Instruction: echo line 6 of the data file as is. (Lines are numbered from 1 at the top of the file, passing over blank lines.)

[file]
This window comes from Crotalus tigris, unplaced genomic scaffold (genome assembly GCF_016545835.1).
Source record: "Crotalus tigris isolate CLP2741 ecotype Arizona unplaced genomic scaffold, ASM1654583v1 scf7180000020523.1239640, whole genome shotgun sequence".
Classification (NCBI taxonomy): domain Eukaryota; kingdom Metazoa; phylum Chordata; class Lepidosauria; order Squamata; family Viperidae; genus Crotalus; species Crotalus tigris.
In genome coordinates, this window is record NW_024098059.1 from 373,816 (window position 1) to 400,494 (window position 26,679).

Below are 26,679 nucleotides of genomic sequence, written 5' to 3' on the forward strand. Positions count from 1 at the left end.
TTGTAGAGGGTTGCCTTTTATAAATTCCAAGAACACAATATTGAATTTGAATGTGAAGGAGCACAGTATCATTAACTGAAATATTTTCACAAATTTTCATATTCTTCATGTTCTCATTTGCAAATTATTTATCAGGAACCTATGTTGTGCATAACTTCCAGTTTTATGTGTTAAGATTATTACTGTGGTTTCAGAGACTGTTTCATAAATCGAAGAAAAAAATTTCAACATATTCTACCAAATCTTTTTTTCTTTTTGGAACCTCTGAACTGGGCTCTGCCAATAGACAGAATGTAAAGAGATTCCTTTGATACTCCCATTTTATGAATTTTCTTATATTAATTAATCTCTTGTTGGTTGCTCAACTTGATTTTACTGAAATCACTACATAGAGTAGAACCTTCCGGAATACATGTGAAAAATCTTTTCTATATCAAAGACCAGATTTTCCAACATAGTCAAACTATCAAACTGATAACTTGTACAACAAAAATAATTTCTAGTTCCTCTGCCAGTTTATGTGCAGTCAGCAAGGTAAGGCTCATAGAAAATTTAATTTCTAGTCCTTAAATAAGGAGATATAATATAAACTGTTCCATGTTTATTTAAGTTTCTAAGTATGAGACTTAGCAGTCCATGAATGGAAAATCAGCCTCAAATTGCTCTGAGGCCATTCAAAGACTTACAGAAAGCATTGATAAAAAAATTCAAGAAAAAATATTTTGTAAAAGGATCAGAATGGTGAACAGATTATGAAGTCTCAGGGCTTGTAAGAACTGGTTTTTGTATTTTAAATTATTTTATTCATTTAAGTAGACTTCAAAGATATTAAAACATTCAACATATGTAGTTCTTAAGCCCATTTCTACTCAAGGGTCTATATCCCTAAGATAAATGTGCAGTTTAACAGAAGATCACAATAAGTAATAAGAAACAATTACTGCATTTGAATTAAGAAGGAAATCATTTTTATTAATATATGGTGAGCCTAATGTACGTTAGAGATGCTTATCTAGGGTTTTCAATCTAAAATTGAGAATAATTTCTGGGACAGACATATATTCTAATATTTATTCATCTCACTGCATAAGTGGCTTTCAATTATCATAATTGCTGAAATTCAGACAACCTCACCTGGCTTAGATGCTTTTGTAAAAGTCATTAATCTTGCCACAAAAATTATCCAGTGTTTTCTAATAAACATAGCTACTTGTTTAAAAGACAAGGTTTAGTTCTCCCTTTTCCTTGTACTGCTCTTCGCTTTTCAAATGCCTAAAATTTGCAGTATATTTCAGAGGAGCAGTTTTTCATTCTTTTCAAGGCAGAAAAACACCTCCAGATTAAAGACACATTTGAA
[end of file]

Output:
TTGTAGAGGGTTGCCTTTTATAAATTCCAAGAACACAATATTGAATTTGAATGTGAAGGAGCACAGTATCATTAACTGAAATATTTTCACAAATTTTCATATTCTTCATGTTCTCATTTGCAAATTATTTATCAGGAACCTATGTTGTGCATAACTTCCAGTTTTATGTGTTAAGATTATTACTGTGGTTTCAGAGACTGTTTCATAAATCGAAGAAAAAAATTTCAACATATTCTACCAAATCTTTTTTTCTTTTTGGAACCTCTGAACTGGGCTCTGCCAATAGACAGAATGTAAAGAGATTCCTTTGATACTCCCATTTTATGAATTTTCTTATATTAATTAATCTCTTGTTGGTTGCTCAACTTGATTTTACTGAAATCACTACATAGAGTAGAACCTTCCGGAATACATGTGAAAAATCTTTTCTATATCAAAGACCAGATTTTCCAACATAGTCAAACTATCAAACTGATAACTTGTACAACAAAAATAATTTCTAGTTCCTCTGCCAGTTTATGTGCAGTCAGCAAGGTAAGGCTCATAGAAAATTTAATTTCTAGTCCTTAAATAAGGAGATATAATATAAACTGTTCCATGTTTATTTAAGTTTCTAAGTATGAGACTTAGCAGTCCATGAATGGAAAATCAGCCTCAAATTGCTCTGAGGCCATTCAAAGACTTACAGAAAGCATTGATAAAAAAATTCAAGAAAAAATATTTTGTAAAAGGATCAGAATGGTGAACAGATTATGAAGTCTCAGGGCTTGTAAGAACTGGTTTTTGTATTTTAAATTATTTTATTCATTTAAGTAGACTTCAAAGATATTAAAACATTCAACATATGTAGTTCTTAAGCCCATTTCTACTCAAGGGTCTATATCCCTAAGATAAATGTGCAGTTTAACAGAAGATCACAATAAGTAATAAGAAACAATTACTGCATTTGAATTAAGAAGGAAATCATTTTTATTAATATATGGTGAGCCTAATGTACGTTAGAGATGCTTATCTAGGGTTTTCAATCTAAAATTGAGAATAATTTCTGGGACAGACATATATTCTAATATTTATTCATCTCACTGCATAAGTGGCTTTCAATTATCATAATTGCTGAAATTCAGACAACCTCACCTGGCTTAGATGCTTTTGTAAAAGTCATTAATCTTGCCACAAAAATTATCCAGTGTTTTCTAATAAACATAGCTACTTGTTTAAAAGACAAGGTTTAGTTCTCCCTTTTCCTTGTACTGCTCTTCGCTTTTCAAATGCCTAAAATTTGCAGTATATTTCAGAGGAGCAGTTTTTCATTCTTTTCAAGGCAGAAAAACACCTCCAGATTAAAGACACATTTGAA